1evaluation six months after end of crossover following six months of continuous stimulation.
2only one data series stimulator “Off” proved intolerable after having experienced “On”.
3missing data due to severe worsening and suicidal behaviour.

Although blinded for stimulation conditions, psychiatrists and psychologists noted a severe worsening of mood during the stimulator-off branch, and were alerted by suicidal thoughts in all three patients. The research team decided it was not ethical to let patients suffer and the off-period was abridged to five weeks (patient two) and ten weeks (patient three) respectively, depending on the moment of severe worsening. Patient four refused to support the dramatic return of her obsessions and compulsions when current supply was switched off, although she was unaware of the stimulation parameters. At the time when the stimulator battery was exhausted, the symptoms also returned with former intensity, but became not worse than before surgery.

In order to try to prolong the battery lifetime the stimulator 10 was switched “off” at night in two patients who received Synergy™ implanted pulse generators 10 after the crossover period was finished. However, one minute only after current supply was switched off automatically, they became extremely anxious, obsessed and depressed and they could not continue their sleep, although they were unaware of the programming status. During daytime they were stimulated and felt better but tired. These patients themselves explained their tiredness by having not slept at night and asked not to proceed further with this stimulation program. Two patients received a handheld programmer after the crossover period in order to enable them to adjust the stimulation amplitude. One of them decided to diminish the amplitude from 10 volts, when having social contacts, to 9.5 volts during the rest of the day and to 8.5 volts at night. Later on she was allowed to select her preferred pulse width between 210 and 450 μs. No clear signs of frontal-lobe type personality change or dysfunction were ever observed in any of the patients.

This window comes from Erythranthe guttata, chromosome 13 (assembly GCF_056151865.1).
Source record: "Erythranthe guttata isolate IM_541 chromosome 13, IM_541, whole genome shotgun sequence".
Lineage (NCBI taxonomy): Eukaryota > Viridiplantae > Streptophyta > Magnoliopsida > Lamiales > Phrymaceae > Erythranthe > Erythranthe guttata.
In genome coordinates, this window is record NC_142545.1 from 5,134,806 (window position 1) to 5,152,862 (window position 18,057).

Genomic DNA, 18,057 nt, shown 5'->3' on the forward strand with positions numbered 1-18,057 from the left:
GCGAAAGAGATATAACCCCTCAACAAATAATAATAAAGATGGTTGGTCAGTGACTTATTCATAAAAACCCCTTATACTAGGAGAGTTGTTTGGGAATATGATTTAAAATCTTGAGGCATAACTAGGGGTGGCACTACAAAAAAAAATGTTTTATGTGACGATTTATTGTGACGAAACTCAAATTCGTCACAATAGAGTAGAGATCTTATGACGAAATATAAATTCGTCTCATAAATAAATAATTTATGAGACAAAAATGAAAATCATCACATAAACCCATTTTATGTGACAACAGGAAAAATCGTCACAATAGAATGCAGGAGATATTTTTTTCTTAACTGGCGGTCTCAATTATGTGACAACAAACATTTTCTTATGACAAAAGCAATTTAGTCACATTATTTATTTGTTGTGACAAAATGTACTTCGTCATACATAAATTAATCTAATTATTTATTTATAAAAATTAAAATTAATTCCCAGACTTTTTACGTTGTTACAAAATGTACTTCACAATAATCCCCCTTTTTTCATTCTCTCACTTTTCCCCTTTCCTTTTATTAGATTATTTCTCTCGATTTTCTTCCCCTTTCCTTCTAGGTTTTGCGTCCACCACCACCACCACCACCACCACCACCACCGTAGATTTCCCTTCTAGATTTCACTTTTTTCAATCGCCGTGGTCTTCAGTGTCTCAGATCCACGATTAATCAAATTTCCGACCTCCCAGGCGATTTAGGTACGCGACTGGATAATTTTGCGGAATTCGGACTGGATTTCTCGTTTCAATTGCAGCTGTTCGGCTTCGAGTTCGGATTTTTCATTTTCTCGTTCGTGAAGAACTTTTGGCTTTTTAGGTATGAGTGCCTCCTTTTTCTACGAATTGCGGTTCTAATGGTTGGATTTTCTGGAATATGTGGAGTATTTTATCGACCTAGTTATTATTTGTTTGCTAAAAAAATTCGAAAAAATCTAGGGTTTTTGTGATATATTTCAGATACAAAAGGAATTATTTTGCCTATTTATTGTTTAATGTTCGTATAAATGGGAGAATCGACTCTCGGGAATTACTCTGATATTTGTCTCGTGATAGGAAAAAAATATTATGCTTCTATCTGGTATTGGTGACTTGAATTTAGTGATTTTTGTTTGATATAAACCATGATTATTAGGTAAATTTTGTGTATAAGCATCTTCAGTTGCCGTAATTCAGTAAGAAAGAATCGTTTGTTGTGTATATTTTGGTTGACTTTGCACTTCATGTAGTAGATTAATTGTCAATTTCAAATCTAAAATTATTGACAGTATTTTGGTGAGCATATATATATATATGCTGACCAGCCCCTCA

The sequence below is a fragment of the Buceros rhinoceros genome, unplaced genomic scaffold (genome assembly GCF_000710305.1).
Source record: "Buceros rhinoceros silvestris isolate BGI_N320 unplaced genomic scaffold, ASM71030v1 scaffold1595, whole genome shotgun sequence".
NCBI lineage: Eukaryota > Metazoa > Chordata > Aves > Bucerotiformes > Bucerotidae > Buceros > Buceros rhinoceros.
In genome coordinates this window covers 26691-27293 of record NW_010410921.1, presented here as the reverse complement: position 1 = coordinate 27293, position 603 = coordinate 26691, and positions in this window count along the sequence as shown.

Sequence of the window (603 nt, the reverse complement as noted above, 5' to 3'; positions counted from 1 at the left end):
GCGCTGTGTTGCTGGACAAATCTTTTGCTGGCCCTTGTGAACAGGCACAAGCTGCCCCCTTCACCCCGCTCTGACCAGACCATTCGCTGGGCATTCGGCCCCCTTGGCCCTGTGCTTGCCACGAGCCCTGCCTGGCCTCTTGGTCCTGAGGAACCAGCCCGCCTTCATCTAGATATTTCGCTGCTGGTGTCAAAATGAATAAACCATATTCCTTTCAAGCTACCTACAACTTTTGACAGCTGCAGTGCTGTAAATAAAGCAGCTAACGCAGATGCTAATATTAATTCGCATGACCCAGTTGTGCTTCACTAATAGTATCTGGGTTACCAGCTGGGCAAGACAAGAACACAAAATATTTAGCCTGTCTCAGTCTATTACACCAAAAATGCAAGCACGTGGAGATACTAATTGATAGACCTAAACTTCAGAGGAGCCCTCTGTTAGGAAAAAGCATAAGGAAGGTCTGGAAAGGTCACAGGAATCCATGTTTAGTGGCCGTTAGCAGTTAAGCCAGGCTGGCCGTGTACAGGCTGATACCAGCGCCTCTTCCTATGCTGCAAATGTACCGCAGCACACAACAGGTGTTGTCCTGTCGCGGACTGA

FIGS 11A-11B, 12A-12B, 13A-13B and 14A-14B show cortical and subcortical fMRI activation when subtracting brain activity during no stimulation from brain activity during stimulation, superimposed onto surface reconstructions (A) and sections of the patient's brain with the left hemisphere shown on the right or at the bottom (B). Regions are labelled as follows: 1=midline focus in the pons; 2=striatum; 3=focus in the right frontal cortex; and, 4=middle temporal gyrus. Functional magnetic resonance imaging (fMRI) was performed in patient six in order to visualize the neuronal substrate of short-term electrical stimulation of the anterior limbs of the internal capsule. Stimulation resulted in a significant increase in neuronal activity in several cortical and subcortical structures.

FIG. 11C, 12C, 13C and 14C shows the percent MRI signal change (continuous line) and statistically modeled signal change (dotted line) during left, right, simultaneous (BOTH) and no stimulation (“Off”) in the four above labeled regions. Conditions for which stimulation versus no stimulation was significant (p<0.05 corrected for multiple comparisons) are indicated with (*). The strongest activation was located in a midline focus within the pons. The activity profile revealed that this region was almost equally active whether stimulation was delivered either uni- or bilaterally. Near the electrode tip, activity was found in left and right striatum. Finally, weaker activation was observed in right frontal cortex, in the superior and middle temporal gyrus, and in the lateral occipital cortex bilaterally (not shown), such activation being only significant when both stimulators were on simultaneously.